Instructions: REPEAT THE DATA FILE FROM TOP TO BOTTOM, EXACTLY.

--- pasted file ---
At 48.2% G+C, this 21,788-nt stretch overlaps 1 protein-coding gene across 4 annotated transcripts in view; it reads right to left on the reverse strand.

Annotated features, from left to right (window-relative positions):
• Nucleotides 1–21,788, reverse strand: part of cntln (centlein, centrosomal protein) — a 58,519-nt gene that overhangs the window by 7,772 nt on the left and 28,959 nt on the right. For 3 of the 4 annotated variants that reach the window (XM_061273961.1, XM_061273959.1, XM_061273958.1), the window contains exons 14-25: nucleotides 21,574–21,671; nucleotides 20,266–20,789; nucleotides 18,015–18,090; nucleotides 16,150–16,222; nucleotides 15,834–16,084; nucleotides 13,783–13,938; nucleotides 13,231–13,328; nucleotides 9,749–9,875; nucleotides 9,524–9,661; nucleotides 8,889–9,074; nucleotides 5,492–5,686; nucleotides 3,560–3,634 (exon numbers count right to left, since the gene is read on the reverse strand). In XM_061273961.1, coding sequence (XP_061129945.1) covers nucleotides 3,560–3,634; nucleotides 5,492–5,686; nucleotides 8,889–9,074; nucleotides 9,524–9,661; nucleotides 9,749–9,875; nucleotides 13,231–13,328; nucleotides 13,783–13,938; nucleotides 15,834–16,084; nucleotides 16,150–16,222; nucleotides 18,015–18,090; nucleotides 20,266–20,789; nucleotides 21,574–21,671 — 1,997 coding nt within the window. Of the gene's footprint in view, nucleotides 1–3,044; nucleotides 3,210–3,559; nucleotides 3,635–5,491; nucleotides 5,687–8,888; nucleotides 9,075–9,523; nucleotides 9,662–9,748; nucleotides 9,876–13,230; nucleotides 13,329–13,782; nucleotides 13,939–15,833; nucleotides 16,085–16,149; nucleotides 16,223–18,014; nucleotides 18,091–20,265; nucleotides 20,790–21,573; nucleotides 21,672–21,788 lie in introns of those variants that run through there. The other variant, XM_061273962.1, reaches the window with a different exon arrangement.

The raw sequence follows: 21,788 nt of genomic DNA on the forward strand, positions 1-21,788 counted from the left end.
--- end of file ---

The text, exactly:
At 48.2% G+C, this 21,788-nt stretch overlaps 1 protein-coding gene across 4 annotated transcripts in view; it reads right to left on the reverse strand.

Annotated features, from left to right (window-relative positions):
• Nucleotides 1–21,788, reverse strand: part of cntln (centlein, centrosomal protein) — a 58,519-nt gene that overhangs the window by 7,772 nt on the left and 28,959 nt on the right. For 3 of the 4 annotated variants that reach the window (XM_061273961.1, XM_061273959.1, XM_061273958.1), the window contains exons 14-25: nucleotides 21,574–21,671; nucleotides 20,266–20,789; nucleotides 18,015–18,090; nucleotides 16,150–16,222; nucleotides 15,834–16,084; nucleotides 13,783–13,938; nucleotides 13,231–13,328; nucleotides 9,749–9,875; nucleotides 9,524–9,661; nucleotides 8,889–9,074; nucleotides 5,492–5,686; nucleotides 3,560–3,634 (exon numbers count right to left, since the gene is read on the reverse strand). In XM_061273961.1, coding sequence (XP_061129945.1) covers nucleotides 3,560–3,634; nucleotides 5,492–5,686; nucleotides 8,889–9,074; nucleotides 9,524–9,661; nucleotides 9,749–9,875; nucleotides 13,231–13,328; nucleotides 13,783–13,938; nucleotides 15,834–16,084; nucleotides 16,150–16,222; nucleotides 18,015–18,090; nucleotides 20,266–20,789; nucleotides 21,574–21,671 — 1,997 coding nt within the window. Of the gene's footprint in view, nucleotides 1–3,044; nucleotides 3,210–3,559; nucleotides 3,635–5,491; nucleotides 5,687–8,888; nucleotides 9,075–9,523; nucleotides 9,662–9,748; nucleotides 9,876–13,230; nucleotides 13,329–13,782; nucleotides 13,939–15,833; nucleotides 16,085–16,149; nucleotides 16,223–18,014; nucleotides 18,091–20,265; nucleotides 20,790–21,573; nucleotides 21,672–21,788 lie in introns of those variants that run through there. The other variant, XM_061273962.1, reaches the window with a different exon arrangement.

The raw sequence follows: 21,788 nt of genomic DNA on the forward strand, positions 1-21,788 counted from the left end.